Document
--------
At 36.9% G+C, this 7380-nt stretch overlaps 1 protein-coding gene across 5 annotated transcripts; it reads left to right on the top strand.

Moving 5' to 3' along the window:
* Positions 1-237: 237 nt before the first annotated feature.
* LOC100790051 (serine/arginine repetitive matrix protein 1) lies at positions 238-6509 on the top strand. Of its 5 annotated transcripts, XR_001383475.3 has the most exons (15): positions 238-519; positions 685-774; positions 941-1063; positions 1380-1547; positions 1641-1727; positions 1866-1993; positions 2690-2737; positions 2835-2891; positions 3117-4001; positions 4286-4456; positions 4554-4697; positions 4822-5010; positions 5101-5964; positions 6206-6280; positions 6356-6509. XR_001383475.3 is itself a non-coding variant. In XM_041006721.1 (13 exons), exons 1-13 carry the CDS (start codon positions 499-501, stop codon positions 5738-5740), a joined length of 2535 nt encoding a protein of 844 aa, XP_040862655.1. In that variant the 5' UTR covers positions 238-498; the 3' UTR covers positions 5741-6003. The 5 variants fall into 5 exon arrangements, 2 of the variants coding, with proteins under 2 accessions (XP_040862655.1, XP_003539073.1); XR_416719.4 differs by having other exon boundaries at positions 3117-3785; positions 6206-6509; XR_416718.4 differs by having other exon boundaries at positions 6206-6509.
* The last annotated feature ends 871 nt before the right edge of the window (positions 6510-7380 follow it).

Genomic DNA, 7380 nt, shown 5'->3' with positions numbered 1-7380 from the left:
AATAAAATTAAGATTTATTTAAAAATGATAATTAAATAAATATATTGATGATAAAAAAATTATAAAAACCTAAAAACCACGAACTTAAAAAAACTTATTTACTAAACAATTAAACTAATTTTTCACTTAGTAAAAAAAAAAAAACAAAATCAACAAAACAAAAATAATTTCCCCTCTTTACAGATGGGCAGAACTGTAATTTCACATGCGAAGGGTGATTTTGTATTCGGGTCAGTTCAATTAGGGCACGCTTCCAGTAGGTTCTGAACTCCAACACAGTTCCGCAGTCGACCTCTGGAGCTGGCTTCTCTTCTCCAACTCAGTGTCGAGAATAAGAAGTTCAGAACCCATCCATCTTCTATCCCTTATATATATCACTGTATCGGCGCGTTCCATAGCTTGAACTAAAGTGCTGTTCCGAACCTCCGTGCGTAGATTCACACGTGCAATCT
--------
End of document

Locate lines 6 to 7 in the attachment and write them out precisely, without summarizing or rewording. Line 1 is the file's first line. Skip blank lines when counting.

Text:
Genomic DNA, 7380 nt, shown 5'->3' with positions numbered 1-7380 from the left:
AATAAAATTAAGATTTATTTAAAAATGATAATTAAATAAATATATTGATGATAAAAAAATTATAAAAACCTAAAAACCACGAACTTAAAAAAACTTATTTACTAAACAATTAAACTAATTTTTCACTTAGTAAAAAAAAAAAAACAAAATCAACAAAACAAAAATAATTTCCCCTCTTTACAGATGGGCAGAACTGTAATTTCACATGCGAAGGGTGATTTTGTATTCGGGTCAGTTCAATTAGGGCACGCTTCCAGTAGGTTCTGAACTCCAACACAGTTCCGCAGTCGACCTCTGGAGCTGGCTTCTCTTCTCCAACTCAGTGTCGAGAATAAGAAGTTCAGAACCCATCCATCTTCTATCCCTTATATATATCACTGTATCGGCGCGTTCCATAGCTTGAACTAAAGTGCTGTTCCGAACCTCCGTGCGTAGATTCACACGTGCAATCT